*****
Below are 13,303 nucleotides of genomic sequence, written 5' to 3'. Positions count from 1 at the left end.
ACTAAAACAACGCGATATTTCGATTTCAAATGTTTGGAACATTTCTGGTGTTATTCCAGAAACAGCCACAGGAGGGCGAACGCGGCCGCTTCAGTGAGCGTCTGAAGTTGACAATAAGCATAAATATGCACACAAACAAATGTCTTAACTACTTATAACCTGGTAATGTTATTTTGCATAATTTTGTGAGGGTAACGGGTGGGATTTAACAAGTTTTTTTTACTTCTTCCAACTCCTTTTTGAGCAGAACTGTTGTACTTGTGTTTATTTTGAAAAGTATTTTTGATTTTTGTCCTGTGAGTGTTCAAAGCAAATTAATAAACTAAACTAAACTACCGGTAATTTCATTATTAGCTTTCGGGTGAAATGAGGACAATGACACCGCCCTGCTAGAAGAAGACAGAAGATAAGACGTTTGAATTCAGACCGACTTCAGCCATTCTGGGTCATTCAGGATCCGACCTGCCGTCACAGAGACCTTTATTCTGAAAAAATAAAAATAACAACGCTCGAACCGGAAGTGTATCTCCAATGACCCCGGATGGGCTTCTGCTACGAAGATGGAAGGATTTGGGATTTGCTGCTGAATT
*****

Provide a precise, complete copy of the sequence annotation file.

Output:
Below are 13,303 nucleotides of genomic sequence, written 5' to 3'. Positions count from 1 at the left end.
ACTAAAACAACGCGATATTTCGATTTCAAATGTTTGGAACATTTCTGGTGTTATTCCAGAAACAGCCACAGGAGGGCGAACGCGGCCGCTTCAGTGAGCGTCTGAAGTTGACAATAAGCATAAATATGCACACAAACAAATGTCTTAACTACTTATAACCTGGTAATGTTATTTTGCATAATTTTGTGAGGGTAACGGGTGGGATTTAACAAGTTTTTTTTACTTCTTCCAACTCCTTTTTGAGCAGAACTGTTGTACTTGTGTTTATTTTGAAAAGTATTTTTGATTTTTGTCCTGTGAGTGTTCAAAGCAAATTAATAAACTAAACTAAACTACCGGTAATTTCATTATTAGCTTTCGGGTGAAATGAGGACAATGACACCGCCCTGCTAGAAGAAGACAGAAGATAAGACGTTTGAATTCAGACCGACTTCAGCCATTCTGGGTCATTCAGGATCCGACCTGCCGTCACAGAGACCTTTATTCTGAAAAAATAAAAATAACAACGCTCGAACCGGAAGTGTATCTCCAATGACCCCGGATGGGCTTCTGCTACGAAGATGGAAGGATTTGGGATTTGCTGCTGAATT